Loving an inmate requires dedication and perseverance. It’s not an easy path for any of my clients. But, love is stronger than than most people realize.
Yesterday, a stranger called me who had been following my blogs for years. This person had decided to finally “reach out” in order to point blank ask me “how I became so compassionate towards others?”
It’s confusing to others how I became the person I am today but, I’m open minded and determined, passionate and perseverant because I haven’t had an easy life. If I had, I might have been a different person but, a hard path didn’t define me or my sister. A difficult childhood empowered us both with strength, courage, tenacity and resilience.
The truth is that throughout my childhood, Cindy and I as well as our stepsister had very little attention and much less compassion from those who were supposed to love and protect us. Our mother was a heroin addict. Our mother also sold all four of her children for $50 each to go buy heroin.
Cindy and I were 6 years old and at our grandparents house alone with our grandfather while our grandmother and other family members were at another house planning a birthday party for my twin sister and I. Neither of us will ever forget this particular 6th birthday.
Why? Because my grandfather had played the tape recorded conversation with our mother (as he often would over the years) to remind us that no one wanted us before sexually assaulting us. I would stop speaking on my 6th birthday. I would for many years have difficulty speaking.
People say “children learn what they live.” This is bullshit. Children can and do learn to break the chains. Cindy and I did. We both hate drugs. We both went to great lengths to protect our children and grandchildren from ever being hurt in the same way we had as children ourselves. We were never taught compassion by example.
Instead, we learned to be compassionate regarding others because we knew lack of compassion by the examples of people who were supposed to love and protect us failing to do so throughout our childhoods. Cindy and I left home at 15. We never looked back. Instead, we looked forward.
Last Friday, my twin sister, Cindy was hospitalized with chest pain. After 16 years of the “carnival of chaos” Cindy’s youngest daughter, Stephaney has pulled us back on over and over again, the end result is that my sister has hypertension. Stephaney is a meth addict.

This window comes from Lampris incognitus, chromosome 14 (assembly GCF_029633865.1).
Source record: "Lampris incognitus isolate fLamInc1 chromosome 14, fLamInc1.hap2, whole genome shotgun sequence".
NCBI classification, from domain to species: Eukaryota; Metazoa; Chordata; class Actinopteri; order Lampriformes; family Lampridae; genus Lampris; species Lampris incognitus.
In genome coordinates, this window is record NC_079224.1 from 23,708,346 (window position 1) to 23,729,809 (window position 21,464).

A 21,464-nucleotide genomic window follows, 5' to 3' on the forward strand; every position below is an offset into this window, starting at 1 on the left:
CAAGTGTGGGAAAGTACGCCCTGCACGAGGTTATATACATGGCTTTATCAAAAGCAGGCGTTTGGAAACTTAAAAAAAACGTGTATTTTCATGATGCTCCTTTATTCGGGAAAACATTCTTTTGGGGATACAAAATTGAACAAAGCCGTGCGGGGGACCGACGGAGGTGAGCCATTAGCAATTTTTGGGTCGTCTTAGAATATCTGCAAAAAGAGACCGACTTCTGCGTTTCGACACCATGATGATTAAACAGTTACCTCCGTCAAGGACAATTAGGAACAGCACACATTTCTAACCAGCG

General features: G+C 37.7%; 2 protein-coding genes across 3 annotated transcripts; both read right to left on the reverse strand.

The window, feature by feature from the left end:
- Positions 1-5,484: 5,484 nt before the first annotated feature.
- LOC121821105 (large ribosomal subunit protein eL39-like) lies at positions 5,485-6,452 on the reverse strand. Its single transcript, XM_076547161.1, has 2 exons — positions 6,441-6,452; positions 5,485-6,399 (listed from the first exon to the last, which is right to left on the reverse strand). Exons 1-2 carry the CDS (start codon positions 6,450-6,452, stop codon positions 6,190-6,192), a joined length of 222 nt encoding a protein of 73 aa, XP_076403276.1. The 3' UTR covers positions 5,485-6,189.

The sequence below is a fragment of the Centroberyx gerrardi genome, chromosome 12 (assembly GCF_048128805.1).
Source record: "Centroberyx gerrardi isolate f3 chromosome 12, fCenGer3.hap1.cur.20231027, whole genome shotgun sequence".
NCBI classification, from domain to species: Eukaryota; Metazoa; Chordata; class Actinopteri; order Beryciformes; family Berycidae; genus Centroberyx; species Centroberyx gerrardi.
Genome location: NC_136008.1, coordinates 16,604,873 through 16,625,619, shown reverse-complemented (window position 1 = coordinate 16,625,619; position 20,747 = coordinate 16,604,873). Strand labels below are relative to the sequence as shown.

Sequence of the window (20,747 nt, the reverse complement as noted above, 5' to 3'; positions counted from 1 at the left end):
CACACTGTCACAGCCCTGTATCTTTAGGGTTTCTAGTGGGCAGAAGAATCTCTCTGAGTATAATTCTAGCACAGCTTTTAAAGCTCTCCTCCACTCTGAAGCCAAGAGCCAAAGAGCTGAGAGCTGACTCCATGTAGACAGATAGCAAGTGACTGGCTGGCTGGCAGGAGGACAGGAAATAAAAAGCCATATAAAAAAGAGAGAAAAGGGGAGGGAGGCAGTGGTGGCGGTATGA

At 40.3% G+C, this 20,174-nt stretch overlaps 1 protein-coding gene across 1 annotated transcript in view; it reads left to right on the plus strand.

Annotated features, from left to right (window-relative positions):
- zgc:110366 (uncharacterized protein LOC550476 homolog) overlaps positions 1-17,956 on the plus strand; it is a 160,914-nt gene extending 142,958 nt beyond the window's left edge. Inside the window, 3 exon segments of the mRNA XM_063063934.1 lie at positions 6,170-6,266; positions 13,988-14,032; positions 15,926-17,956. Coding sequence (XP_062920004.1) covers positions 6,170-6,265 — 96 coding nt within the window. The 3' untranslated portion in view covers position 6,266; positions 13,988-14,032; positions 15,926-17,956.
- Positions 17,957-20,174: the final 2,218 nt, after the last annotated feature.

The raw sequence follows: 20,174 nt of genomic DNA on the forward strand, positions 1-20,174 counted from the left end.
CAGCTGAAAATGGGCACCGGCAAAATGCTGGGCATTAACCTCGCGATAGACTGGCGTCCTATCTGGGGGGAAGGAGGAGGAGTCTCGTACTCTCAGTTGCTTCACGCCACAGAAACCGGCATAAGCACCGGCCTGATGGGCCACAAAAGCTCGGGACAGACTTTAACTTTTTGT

Someone told me last year “don’t hate the addict. Hate the drug.” I’m assuming they must have been an addict because I know damn well that anyone who loves an addict would never say anything this stupid to someone who was yet again “Trying To Save Stephaney ONE MORE TIME.”
The number of times I’ve told my niece “this is the last time” would astound you. The lengths Cindy and I have gone to in order to put her daughter on the right path would amaze you. We absolutely refused to give up. We can no longer go on. Yesterday was Stephaney’s last chance. I fear if she doesn’t choose to change, her choices will destroy our family once and for all.
My niece and her choices have hurt my own health as well as my sisters. Stephaney’s choices have affected her twin daughters mental health and self esteem. Stephaney is self destructive. Stephaney has consistently backtracked.
Last weekend after three months of sobriety, Stephaney backtracked again. Sunday, I was in the hospital with chest pain regarding Stephaney’s latest relapse. My sister and I as well as Stephaney’s twin daughters, Maryssa and Makenna were all (yet again) devastated.
Yesterday, Stephaney was released from her 18th visit to JPS due to drug induced psychosis. My son had driven my niece to JPS while Cindy was in the ER with me. My daughter in law and son also took over my bookings last Sunday. I’m terrified that Stephaney’s choices will eventually kill my sister or myself.
I drove my niece to rehab yesterday. I cried as she cried. I mourned the years she had lost with our family. I feared and continue to fear the future of my sisters health issues that Stephaney’s choices have burdened her loved ones with. How do you change an addict? How do you save them?
People have asked “how did your mom stop being an addict?” She didn’t. High as a kite, a Los Angeles transit bus collided with my mother’s car. The “accident” took 60% of my mother’s cognitive ability and one of her eyes.
In essence, my mother “forgot” that she was a heroin addict. I pray my niece decides to stop being an addict and chooses to be a part of our family instead….